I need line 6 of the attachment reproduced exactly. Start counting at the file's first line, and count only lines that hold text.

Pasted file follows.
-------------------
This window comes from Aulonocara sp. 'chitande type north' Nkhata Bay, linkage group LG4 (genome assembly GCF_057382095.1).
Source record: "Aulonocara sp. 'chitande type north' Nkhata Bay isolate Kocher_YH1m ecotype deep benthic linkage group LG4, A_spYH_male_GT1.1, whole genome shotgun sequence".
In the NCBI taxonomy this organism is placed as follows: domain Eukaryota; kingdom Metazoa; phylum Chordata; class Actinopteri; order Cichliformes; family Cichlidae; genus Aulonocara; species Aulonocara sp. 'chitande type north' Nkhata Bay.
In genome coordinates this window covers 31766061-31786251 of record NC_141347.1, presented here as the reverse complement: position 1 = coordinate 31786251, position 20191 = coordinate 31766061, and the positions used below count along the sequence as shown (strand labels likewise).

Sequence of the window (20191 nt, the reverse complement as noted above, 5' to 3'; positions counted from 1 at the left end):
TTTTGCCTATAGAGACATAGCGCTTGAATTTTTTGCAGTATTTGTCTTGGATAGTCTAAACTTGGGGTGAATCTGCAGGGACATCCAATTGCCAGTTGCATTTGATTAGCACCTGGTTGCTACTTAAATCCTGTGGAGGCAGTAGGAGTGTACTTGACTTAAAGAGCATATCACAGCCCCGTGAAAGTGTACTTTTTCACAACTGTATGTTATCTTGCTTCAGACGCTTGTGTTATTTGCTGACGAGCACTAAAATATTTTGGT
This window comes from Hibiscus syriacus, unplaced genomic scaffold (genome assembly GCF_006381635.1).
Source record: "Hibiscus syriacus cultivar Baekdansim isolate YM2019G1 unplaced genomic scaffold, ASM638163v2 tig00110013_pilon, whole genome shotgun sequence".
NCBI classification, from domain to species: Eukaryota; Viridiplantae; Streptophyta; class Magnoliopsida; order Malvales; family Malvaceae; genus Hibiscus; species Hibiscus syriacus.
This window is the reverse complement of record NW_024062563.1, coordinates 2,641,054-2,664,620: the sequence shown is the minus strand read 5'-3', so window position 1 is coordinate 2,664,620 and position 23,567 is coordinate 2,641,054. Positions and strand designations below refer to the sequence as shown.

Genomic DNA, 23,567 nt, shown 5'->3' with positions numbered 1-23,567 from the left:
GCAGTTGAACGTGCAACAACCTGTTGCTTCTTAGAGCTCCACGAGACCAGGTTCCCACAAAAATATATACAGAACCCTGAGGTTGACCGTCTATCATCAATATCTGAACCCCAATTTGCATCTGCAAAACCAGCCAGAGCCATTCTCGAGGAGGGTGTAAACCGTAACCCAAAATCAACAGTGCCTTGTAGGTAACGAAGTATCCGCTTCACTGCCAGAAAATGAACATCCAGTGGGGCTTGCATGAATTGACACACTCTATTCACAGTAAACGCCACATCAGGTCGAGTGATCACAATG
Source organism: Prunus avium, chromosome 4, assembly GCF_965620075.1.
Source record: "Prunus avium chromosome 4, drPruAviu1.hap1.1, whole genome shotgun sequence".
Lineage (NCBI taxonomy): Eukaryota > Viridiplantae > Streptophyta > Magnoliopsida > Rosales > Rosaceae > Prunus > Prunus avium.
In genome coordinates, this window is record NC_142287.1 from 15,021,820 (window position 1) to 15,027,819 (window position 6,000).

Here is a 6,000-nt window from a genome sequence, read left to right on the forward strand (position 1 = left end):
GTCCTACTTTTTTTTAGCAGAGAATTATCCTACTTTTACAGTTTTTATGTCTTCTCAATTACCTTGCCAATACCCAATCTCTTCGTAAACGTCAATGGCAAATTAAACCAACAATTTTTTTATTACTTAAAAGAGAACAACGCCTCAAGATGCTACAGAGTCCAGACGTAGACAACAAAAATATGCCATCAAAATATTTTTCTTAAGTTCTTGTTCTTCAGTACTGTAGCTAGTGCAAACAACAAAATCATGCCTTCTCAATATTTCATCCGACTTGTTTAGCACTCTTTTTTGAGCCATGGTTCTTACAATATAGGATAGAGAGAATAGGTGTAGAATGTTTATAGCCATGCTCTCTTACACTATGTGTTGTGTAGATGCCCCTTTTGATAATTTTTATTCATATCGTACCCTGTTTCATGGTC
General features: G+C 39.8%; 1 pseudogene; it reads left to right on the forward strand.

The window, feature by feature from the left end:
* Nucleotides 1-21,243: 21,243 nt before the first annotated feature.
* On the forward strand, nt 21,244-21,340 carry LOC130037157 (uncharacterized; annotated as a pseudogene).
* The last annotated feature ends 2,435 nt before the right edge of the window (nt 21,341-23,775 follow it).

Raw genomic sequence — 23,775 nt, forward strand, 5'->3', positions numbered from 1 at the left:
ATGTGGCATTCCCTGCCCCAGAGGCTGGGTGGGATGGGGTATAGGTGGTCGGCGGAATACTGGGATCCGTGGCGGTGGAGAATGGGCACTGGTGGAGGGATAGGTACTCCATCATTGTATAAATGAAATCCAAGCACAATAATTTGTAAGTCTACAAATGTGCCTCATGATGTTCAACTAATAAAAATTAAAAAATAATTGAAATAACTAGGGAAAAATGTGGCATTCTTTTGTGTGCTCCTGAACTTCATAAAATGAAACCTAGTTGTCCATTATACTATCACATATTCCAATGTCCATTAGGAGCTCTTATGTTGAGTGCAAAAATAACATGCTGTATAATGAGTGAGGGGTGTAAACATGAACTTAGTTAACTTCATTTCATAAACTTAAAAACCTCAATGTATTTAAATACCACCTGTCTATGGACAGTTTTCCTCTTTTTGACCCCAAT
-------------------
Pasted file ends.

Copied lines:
TTTTGCCTATAGAGACATAGCGCTTGAATTTTTTGCAGTATTTGTCTTGGATAGTCTAAACTTGGGGTGAATCTGCAGGGACATCCAATTGCCAGTTGCATTTGATTAGCACCTGGTTGCTACTTAAATCCTGTGGAGGCAGTAGGAGTGTACTTGACTTAAAGAGCATATCACAGCCCCGTGAAAGTGTACTTTTTCACAACTGTATGTTATCTTGCTTCAGACGCTTGTGTTATTTGCTGACGAGCACTAAAATATTTTGGT